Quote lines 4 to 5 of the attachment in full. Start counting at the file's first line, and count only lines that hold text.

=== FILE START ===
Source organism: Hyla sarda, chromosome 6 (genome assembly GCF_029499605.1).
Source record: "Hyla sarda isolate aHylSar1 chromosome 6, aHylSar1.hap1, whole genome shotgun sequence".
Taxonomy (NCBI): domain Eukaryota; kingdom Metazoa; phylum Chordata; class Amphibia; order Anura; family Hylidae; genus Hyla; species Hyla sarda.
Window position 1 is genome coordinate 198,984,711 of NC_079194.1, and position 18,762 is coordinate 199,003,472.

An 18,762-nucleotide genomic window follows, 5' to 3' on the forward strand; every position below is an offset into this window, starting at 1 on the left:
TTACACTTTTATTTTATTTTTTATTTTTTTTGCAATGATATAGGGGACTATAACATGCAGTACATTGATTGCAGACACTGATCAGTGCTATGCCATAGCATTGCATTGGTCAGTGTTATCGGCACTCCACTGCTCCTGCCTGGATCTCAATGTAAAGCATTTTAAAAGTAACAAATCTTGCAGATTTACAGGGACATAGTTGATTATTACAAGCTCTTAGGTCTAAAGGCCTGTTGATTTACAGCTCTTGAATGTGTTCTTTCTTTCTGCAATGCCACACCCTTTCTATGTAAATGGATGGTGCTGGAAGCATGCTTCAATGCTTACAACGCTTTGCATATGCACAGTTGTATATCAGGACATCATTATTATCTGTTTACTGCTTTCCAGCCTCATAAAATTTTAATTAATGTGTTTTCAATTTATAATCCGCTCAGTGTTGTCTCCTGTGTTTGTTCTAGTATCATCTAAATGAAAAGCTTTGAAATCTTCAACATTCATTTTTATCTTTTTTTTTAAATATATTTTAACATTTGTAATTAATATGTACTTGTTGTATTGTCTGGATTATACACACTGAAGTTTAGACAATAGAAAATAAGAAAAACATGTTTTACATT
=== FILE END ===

Window position 1 is genome coordinate 198,984,711 of NC_079194.1, and position 18,762 is coordinate 199,003,472.

An 18,762-nucleotide genomic window follows, 5' to 3' on the forward strand; every position below is an offset into this window, starting at 1 on the left: